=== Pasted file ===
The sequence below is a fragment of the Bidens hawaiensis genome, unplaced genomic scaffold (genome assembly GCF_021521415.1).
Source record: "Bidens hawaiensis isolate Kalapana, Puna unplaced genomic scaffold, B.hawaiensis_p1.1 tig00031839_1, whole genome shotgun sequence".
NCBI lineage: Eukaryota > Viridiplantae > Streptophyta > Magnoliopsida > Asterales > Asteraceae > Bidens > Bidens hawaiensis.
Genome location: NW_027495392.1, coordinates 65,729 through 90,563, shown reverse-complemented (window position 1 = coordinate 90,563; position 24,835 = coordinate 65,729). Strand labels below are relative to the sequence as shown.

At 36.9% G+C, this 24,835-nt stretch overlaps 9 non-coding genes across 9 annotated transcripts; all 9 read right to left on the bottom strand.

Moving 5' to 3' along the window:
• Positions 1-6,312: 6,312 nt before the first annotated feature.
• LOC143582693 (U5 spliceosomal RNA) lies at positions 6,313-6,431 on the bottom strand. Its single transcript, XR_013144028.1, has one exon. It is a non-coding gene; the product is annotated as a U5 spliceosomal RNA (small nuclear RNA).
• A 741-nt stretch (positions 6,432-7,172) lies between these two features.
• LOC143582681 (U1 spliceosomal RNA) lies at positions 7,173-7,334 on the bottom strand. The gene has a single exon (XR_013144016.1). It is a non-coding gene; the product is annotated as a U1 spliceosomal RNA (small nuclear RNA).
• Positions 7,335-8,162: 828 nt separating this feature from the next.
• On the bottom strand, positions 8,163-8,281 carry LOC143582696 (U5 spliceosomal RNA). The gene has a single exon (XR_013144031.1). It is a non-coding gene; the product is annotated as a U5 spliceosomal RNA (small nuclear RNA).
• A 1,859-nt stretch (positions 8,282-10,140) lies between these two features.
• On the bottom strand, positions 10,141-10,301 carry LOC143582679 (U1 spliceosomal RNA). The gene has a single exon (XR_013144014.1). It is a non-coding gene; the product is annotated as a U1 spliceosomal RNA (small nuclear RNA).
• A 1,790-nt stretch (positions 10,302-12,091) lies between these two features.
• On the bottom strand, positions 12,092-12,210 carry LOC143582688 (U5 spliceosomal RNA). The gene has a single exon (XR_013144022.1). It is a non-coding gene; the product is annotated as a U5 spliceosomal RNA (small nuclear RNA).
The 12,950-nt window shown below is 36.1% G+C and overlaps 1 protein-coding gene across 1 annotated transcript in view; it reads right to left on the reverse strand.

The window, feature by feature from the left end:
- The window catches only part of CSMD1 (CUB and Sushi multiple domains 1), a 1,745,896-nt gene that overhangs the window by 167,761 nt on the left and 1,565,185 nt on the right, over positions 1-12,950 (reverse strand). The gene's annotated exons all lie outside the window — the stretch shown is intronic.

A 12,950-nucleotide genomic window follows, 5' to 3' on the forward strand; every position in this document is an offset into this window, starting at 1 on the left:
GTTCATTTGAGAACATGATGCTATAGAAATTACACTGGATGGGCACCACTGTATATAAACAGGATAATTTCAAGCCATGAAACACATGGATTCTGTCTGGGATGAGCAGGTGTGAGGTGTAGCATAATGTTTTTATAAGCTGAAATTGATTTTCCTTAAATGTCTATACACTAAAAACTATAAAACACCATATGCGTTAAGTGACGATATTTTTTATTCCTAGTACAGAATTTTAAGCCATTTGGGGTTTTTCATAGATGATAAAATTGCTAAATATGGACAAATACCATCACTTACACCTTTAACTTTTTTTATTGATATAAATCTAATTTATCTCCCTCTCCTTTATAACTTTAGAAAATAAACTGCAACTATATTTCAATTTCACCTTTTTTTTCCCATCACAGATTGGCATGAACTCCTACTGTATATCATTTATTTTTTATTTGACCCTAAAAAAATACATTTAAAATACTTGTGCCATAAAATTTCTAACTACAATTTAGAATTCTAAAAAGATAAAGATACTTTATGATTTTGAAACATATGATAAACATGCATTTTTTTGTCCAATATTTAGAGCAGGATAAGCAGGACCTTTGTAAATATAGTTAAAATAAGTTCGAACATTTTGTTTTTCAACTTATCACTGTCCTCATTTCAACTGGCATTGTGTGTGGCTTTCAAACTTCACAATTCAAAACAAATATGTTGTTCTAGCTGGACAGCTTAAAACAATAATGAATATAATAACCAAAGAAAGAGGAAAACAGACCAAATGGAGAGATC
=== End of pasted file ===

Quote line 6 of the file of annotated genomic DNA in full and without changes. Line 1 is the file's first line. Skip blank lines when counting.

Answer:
Moving 5' to 3' along the window: